Disability, Vulnerability, And The Limits Of Antidiscrimination, Ani B. Satz Nov 2008

Disability, Vulnerability, And The Limits Of Antidiscrimination, Ani B. Satz

Washington Law Review

Despite the passage of the Americans with Disabilities Act of 1990 (ADA), disabled Americans face substantial barriers to entry into the workplace, lack material supports including health care and transportation, and may not receive reasonable accommodation that best supports their functioning. In addition, individuals with impairments have difficulty qualifying as disabled for disability protections. In light of these problems, some commentators suggest that a civil rights or antidiscrimination approach to disability discrimination—an approach for which activists fought for twenty years prior to the enactment of the ADA—may not adequately address disability discrimination. Some critics advocate a return to ...


(Whatever Happended To) The Ada's "Record Of" Prong(?), Alex B. Long Nov 2006

(Whatever Happended To) The Ada's "Record Of" Prong(?), Alex B. Long

Washington Law Review

Of the three prongs in the Americans with Disabilities Act's (ADA) definition of disability, the "record of" prong is far less likely to be used by ADA plaintiffs in claiming protection under the Act than are the actual disability and "regarded as" prongs. Between the years 2000 and 2005, ADA and Rehabilitation Act plaintiffs who alleged employment discrimination in federal court relied upon the "record of" prong less than one-third as often as either the actual and "regarded as" prongs in claiming disability status. When they did rely on the "record of" prong, ADA plaintiffs did not enjoy any ...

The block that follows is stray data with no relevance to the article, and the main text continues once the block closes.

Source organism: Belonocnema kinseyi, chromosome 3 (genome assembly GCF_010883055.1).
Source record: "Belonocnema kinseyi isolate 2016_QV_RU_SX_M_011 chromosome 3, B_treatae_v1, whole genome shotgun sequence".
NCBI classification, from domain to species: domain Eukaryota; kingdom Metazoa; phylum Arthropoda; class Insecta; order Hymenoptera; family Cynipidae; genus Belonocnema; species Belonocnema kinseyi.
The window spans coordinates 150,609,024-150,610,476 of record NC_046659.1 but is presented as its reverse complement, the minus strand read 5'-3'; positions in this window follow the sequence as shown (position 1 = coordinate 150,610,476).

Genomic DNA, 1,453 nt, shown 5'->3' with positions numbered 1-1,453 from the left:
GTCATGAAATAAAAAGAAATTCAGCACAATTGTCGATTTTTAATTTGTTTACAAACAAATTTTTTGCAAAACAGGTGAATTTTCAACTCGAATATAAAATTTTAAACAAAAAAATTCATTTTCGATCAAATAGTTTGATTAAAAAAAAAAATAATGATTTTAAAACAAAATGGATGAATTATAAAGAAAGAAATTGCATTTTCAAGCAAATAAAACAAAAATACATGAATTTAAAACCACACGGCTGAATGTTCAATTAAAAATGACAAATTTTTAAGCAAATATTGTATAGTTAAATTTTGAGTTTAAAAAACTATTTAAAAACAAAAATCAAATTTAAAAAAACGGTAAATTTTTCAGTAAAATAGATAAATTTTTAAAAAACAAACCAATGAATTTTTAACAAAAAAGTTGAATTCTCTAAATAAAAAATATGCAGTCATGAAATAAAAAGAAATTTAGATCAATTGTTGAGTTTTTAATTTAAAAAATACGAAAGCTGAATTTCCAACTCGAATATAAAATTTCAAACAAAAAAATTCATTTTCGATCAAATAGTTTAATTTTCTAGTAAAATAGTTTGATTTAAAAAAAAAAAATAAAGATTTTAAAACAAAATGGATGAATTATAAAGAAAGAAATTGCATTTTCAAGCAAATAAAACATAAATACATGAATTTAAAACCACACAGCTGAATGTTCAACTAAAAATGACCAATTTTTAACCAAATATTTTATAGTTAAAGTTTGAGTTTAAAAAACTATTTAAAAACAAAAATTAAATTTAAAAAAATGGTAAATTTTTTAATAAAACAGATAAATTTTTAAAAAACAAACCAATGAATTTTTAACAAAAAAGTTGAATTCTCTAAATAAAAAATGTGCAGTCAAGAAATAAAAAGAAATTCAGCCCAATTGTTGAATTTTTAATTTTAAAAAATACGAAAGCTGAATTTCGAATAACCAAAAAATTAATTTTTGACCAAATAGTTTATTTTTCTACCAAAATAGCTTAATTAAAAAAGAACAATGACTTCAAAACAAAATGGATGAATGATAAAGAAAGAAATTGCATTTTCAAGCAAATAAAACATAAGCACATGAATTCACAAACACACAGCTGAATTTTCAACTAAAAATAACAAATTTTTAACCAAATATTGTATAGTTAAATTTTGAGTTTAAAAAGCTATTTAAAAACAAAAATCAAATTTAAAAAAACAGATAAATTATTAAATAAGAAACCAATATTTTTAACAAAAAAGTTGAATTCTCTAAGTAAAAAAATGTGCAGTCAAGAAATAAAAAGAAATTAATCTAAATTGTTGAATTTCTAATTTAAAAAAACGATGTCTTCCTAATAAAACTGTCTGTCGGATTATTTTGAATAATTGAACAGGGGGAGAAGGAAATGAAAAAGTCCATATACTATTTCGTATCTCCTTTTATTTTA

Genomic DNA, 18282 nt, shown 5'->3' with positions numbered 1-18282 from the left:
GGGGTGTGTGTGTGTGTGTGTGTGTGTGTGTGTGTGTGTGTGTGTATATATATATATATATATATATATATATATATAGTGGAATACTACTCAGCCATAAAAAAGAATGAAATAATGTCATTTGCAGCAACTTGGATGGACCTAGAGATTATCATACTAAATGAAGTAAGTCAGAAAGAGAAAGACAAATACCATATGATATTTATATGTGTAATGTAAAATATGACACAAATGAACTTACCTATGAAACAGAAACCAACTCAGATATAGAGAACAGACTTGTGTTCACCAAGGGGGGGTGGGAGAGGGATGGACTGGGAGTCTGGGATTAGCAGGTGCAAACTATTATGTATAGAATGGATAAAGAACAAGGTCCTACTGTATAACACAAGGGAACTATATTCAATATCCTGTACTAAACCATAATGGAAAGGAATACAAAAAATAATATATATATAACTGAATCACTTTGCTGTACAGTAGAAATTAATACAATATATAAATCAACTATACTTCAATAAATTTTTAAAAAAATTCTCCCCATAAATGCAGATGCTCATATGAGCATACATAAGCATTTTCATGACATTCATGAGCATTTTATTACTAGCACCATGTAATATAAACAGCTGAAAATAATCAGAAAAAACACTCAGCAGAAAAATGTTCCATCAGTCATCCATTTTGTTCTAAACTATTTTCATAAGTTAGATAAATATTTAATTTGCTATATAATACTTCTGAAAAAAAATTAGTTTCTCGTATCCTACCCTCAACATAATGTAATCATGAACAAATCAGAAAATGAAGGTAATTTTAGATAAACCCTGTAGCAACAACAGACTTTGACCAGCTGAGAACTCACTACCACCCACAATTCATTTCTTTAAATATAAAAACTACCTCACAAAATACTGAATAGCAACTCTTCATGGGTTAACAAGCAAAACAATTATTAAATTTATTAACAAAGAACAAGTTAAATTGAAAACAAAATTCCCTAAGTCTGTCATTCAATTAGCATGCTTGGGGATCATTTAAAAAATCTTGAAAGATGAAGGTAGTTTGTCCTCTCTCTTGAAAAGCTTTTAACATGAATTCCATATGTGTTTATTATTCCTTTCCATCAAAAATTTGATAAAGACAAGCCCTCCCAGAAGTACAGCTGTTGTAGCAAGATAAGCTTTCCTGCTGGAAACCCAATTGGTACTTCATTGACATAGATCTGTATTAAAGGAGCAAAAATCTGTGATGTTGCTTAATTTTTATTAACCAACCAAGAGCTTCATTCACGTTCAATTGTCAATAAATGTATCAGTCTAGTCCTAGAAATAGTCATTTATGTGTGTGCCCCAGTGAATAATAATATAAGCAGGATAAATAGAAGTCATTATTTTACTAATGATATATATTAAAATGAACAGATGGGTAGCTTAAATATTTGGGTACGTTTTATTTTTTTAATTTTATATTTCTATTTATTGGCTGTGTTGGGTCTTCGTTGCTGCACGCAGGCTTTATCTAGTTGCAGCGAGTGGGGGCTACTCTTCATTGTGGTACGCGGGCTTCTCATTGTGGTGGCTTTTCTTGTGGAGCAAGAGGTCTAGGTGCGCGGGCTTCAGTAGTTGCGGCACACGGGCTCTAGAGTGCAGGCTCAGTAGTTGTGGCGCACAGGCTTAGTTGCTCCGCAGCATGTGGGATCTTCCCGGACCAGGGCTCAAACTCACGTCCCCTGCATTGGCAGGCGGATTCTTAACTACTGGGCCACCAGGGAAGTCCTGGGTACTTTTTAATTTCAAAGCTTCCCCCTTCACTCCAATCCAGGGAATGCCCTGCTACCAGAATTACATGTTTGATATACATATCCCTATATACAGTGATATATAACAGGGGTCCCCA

Failure To Accommodate, Discriminatory Intent, And The Mcdonnell Douglas Framework: Distinguishing The Analyses Of Claims Arising From Subparts (A) And (B) Of § 12112(B)(5) Of The Ada, Aaron Matthew Laing Jul 2002

Failure To Accommodate, Discriminatory Intent, And The Mcdonnell Douglas Framework: Distinguishing The Analyses Of Claims Arising From Subparts (A) And (B) Of § 12112(B)(5) Of The Ada, Aaron Matthew Laing

Washington Law Review

The Americans with Disabilities Act (ADA) creates and protects employment opportunities for disabled persons by prohibiting adverse employment actions in the form of disparate treatment and disparate impact. Additionally, subparts (A) and (B) of § 12112(b)(5) of the ADA place distinct duties on employers to accommodate disabled persons, protecting, respectively, existing and future employment opportunities. Because the ADA protects both existing and future opportunities, the duty to accommodate may be breached in two distinct manners. When a plaintiff alleges failure to accommodate, a court must determine which section of the ADA applies and select an appropriate analytical framework for ...


Least Restrictive Environments: Assessing Classroom Placement Of Students With Disabilities Under The Idea, Sarah E. Farley Jul 2002

Least Restrictive Environments: Assessing Classroom Placement Of Students With Disabilities Under The Idea, Sarah E. Farley

Washington Law Review

The Individuals with Disabilities Education Act (IDEA) requires school districts to educate all students receiving special education in the "least restrictive environment" appropriate for each student's needs. This provision reflects Congress' preference that children with disabilities be educated alongside their non-disabled peers to the maximum extent possible. The U.S. Supreme Court has never determined how to test whether a school district has complied with this provision, so the federal circuits have developed several different tests. However, these circuit tests all arose prior to the most recent 1997 Amendments to the IDEA. This Comment explores the development and subsequent ...